There should be no reason why blogs can't have their cake and eat it too on this issue. The only thing that might be lost is the sense by the reader that none of what appears in a blog's RSS feed is forced upon the writer by rules, something which can be quite valuable for some bloggers who are subscribers to the amateur philosophy. Some readers might resent what they could see as the encroachment of journalistic professionalism, by effectively making those regular blog posts into a standalone "brand". But then, some other readers might enjoy that more.

I will be testing out some concepts along these lines in my new blog next month. I will be fascinated with what readers' reactions will be.

Saturday, April 22, 2006

Message to world


Sheesh. Talk about someone else for a while.

One eye on the prize

This blog has been relatively dormant for a while now. There are reasons for that.

The first is that I have been fulfilling a contract for Phil Sim to develop a sports community site called 1Eyed Sports, as Phil explains. I did not feel justified in blogging much through the development period because I thought it would be rude to be blogging when that time could be better spent coding, especially towards the end of the project. I'm happy with the final product, and I wish Phil well in his endeavours.

The second is that I'm now on a rather punishing schedule for getting code out the door on several of my own projects, not the least of which is Tinfinger. I don't have VC or angel funding, or huge wads of cash left over from a high-paying corporate job, or a large bunch of other co-founders to share the workload. Just myself and Tai, and a bunch of ideas. (Cameron Reilly's post on opportunity cheered me up though.)

The third is that I'm saving some post subjects up for when I start daily problogging at a new location next month. I have been considering how to structure a daily blog for what is ostensibly a MSM outlet. How do you meet a set publishing schedule while retaining the spontaneity of blogs? How easy is it to slip back into the like it/don't like it consumerist mindset? How do I keep up consistent quality and avoid posts consisting solely of lazy linkfests or boring remainders? What sort of narrative should the blog form over the long term, so that the opportunity of such a platform is not wasted on merely parroting popular opinion, but changing it? I have a few ideas on how to address these issues, and I am looking forward to testing them out on a public stage.

Wednesday, April 12, 2006

The amazing Jonathan Atherton

TechCrunch today reviewed a music widget-rolling service called Tunefeed, which is a new venture by an existing company called Faces.com which had previously specialised in printing digital images... and dating. Its CEO rejoices in the name of Jonathan Atherton, and an egosearch brings up some interesting results in Google. We know JA is a skier, since he is namechecked and given his own photo in issue #3 of the Deep Powder Tours Webzine in a report on an expedition to a place in Japan called Rusutsu.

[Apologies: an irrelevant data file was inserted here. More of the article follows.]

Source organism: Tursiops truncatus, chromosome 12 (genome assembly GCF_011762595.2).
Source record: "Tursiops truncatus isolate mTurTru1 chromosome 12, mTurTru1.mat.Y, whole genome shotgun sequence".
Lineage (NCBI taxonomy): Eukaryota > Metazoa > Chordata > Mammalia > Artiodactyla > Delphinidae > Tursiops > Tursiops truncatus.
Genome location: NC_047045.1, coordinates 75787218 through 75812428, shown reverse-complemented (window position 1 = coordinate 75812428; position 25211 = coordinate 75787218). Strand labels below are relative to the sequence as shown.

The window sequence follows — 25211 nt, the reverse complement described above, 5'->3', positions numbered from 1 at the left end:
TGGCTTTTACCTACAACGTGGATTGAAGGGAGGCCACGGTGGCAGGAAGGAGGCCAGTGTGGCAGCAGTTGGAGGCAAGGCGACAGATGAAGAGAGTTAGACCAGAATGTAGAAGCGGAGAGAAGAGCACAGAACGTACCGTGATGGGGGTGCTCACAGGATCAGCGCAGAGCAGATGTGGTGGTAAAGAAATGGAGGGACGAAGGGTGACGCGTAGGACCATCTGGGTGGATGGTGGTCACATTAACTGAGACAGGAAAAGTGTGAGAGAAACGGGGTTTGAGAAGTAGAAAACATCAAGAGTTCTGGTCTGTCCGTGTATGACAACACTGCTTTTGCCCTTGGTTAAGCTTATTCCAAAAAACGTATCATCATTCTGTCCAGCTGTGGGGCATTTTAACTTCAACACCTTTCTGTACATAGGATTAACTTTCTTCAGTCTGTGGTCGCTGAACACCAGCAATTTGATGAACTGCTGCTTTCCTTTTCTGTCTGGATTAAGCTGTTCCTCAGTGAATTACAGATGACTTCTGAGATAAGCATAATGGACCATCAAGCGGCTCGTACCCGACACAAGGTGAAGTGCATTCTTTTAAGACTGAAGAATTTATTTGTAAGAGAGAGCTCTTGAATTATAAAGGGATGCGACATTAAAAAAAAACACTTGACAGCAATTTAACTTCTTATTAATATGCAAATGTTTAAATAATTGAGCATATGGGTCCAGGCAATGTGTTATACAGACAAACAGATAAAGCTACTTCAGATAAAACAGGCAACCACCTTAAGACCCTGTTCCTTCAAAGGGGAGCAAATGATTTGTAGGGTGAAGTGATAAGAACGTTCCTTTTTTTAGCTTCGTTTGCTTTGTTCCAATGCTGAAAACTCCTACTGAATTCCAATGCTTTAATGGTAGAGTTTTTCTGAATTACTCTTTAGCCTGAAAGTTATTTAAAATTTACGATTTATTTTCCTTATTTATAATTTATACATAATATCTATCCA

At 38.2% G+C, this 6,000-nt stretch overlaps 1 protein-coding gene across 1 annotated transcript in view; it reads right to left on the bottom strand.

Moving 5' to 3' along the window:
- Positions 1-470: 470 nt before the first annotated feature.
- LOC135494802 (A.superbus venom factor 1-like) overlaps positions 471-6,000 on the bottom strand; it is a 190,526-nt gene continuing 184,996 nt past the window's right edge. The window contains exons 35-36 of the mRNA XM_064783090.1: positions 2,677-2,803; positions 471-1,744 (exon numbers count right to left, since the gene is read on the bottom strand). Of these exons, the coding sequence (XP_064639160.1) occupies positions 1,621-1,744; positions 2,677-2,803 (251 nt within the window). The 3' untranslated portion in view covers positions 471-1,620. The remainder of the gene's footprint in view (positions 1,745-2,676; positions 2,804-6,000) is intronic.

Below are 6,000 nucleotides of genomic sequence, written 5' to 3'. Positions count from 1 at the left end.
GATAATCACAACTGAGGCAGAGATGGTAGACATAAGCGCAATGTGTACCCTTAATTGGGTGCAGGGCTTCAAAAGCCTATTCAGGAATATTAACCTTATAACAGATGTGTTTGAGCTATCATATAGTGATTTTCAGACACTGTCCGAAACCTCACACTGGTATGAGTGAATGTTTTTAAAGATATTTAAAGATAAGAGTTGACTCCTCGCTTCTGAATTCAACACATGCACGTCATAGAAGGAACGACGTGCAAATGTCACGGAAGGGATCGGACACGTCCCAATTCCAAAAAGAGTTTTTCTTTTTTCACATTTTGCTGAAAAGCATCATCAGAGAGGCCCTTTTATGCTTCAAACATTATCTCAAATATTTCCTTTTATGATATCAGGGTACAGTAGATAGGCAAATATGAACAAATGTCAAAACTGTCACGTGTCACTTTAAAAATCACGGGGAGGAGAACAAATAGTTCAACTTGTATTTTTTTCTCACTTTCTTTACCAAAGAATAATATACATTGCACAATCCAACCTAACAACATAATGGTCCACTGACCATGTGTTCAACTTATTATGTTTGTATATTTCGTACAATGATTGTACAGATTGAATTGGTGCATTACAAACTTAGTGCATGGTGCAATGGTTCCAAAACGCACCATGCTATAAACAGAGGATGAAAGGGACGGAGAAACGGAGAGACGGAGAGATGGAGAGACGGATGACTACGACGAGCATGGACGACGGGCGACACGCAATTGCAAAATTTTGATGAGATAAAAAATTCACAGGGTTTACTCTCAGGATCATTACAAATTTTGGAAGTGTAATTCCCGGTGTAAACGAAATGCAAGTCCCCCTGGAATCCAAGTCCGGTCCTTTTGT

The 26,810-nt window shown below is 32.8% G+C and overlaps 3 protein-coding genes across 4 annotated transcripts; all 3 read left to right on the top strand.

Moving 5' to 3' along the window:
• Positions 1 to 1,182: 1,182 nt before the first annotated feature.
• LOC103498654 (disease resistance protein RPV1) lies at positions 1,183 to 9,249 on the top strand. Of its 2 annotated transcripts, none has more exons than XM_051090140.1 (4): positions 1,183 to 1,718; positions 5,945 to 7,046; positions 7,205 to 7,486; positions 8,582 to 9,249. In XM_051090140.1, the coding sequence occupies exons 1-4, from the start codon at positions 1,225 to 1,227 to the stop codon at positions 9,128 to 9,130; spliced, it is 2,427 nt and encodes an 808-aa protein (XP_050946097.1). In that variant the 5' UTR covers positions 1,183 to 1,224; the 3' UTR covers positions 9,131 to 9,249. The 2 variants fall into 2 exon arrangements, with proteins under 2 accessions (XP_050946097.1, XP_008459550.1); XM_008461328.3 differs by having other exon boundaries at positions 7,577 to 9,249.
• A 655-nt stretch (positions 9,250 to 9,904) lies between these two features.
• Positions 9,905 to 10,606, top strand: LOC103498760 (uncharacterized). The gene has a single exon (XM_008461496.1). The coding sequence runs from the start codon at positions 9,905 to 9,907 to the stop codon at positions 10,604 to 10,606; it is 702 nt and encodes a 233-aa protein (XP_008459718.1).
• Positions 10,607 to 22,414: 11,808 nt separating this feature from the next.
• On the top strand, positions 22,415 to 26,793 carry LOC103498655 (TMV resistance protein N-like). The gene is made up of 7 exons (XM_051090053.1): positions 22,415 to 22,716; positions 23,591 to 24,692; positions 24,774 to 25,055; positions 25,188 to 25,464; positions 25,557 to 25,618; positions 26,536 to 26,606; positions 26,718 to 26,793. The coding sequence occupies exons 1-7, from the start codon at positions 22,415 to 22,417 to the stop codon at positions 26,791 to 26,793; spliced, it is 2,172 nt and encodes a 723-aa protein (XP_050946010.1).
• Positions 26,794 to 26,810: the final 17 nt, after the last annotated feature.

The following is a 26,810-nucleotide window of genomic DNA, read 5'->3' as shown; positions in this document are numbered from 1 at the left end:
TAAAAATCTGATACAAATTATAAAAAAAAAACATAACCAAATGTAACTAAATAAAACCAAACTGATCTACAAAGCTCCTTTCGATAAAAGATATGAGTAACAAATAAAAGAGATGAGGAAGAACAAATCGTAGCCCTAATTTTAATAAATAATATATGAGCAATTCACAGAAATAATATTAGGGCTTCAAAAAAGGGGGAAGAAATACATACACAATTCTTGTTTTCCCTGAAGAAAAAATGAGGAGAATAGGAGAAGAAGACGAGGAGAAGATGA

More interestingly, a person with the same name is also a well-established Brisbane stand-up comedian, after-dinner speaker, screen actor and computer game voiceover man who got his start in a walk-on part for Good Morning Vietnam. His IMDB bio reveals some startling details.

Known for his linguist talents: fluent in German, Indonesian, Malay, Thai, Lugandan and Swahili, and some Japanese, Lao, Hindi as well as several other African and Asian dialects.

He studies linguistics, anthropology and religion at the University of Queensland, Australia.

He lived in Central Africa for two years teaching English and working as safari guide in Uganda. He was initiated into Uganda's largest tribe the Baganda. In Asia, he lived in Thailand for two years and taught English in Japan for six months.

Are Jonathan the comedian and Jonathan the Faces.com CEO one and the same? If so, how freakin' easy is it going to be for some MSM journo to find a hook for a profile? Cameron Reilly, get this man in front of a microphone, stat!

Monday, April 10, 2006

b5 looks for VC

b5 Media is looking for venture capital according to Jeremy Wright. alarm:clock's reportage of the story characterises b5 as a "Canadian blog network", despite the company having two Aussies (EDIT: oops, it's three, as Jeremy points out below) and only one Canadian as principals.

Does looking for VC and/or getting it mean that b5 is going to become Canadian or American, merely because North America is where the money is likely to come from? As Syntagma points out in quoting Greg Gianforte: "Raising VC money determines your exit strategy". Is a foreign future in store for any Australian Web company which gets foreign VC?

Friday, April 07, 2006

Drug users generate discontent at major Web portal

It was a very strange segment on Thursday's edition of The Footy Show, the most popular TV program about Australian Rules football. TFS reported that the AFL Players Association had won an injunction against two Web sites for publishing the names of three players who had allegedly tested positive for drugs as part of the AFL's new recreational drug testing policy.